episode or do something like that,' and she always said, 'Yeah,
yeah, yeah, youre never going to do that.' And then this year,
when we started casting, I actually wasnt thinking about her
for this part. Wed just started casting this part, and then
somewhere about a week into casting, I thought I want to bring Shirley
in and see if shes up for it, see if she wants to do it, and
she was actually in Europe, I think, for a funeral. And I e-mailed
her and said, Do you want to come in and audition? She
said, Well, yes, Im coming back in town on Sunday.
I said, Well, we need you in on Monday, and she came
and she did it, and shes just got an incredible charisma.
And also, shes just very professional. Shes always prepared,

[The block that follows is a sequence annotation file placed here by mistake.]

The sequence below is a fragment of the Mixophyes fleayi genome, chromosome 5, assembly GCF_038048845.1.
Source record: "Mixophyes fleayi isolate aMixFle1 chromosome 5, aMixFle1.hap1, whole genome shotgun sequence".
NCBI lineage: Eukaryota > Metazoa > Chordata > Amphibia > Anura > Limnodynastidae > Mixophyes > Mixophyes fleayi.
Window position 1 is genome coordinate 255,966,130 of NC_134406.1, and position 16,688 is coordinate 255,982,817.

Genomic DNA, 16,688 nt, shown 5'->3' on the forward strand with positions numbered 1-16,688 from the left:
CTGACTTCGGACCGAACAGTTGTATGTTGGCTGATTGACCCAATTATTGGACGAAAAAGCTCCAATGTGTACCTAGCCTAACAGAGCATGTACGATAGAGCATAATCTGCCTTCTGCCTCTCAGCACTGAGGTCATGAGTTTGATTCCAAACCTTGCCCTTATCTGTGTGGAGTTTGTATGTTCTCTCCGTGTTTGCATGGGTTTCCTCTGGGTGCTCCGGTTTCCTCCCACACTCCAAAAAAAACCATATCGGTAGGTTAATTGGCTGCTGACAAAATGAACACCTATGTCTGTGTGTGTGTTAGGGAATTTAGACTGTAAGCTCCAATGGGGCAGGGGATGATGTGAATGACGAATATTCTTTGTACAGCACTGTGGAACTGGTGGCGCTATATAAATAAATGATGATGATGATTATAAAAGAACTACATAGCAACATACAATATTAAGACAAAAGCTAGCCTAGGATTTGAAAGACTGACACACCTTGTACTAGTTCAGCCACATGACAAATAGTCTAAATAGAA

and her learning curve in terms of the craft part of it has been
very high so far, so I dont know. It sort of just happened
organically, but she also had to go through the entire audition
process just like any other actor. She was given no extra points
for being Shirley Manson. I think, in some ways, she was given minus
points by people who thought maybe she couldnt do it,"
Another question that came up involves John Connor's place in high
school - a storyline that may take a backseat as the show progresses.
"Weve seen just about the last of John in high school.
I think John and Sarah have either wisely chose homeschooling for
John at this point. It doesnt mean that weve seen the
last of John interacting with people from his high school, but I
think the days of seeing John sitting in class, yes, are pretty
numbered," Friedman confirms. Another thread from Season 1
that actually may resurface is the question of Sarah Connor's future
of dying of cancer. "Thematically, we definitely visit it again
this year, and an early episode kind of brings it back up, and I
think its sort of investigated. Its sort of explored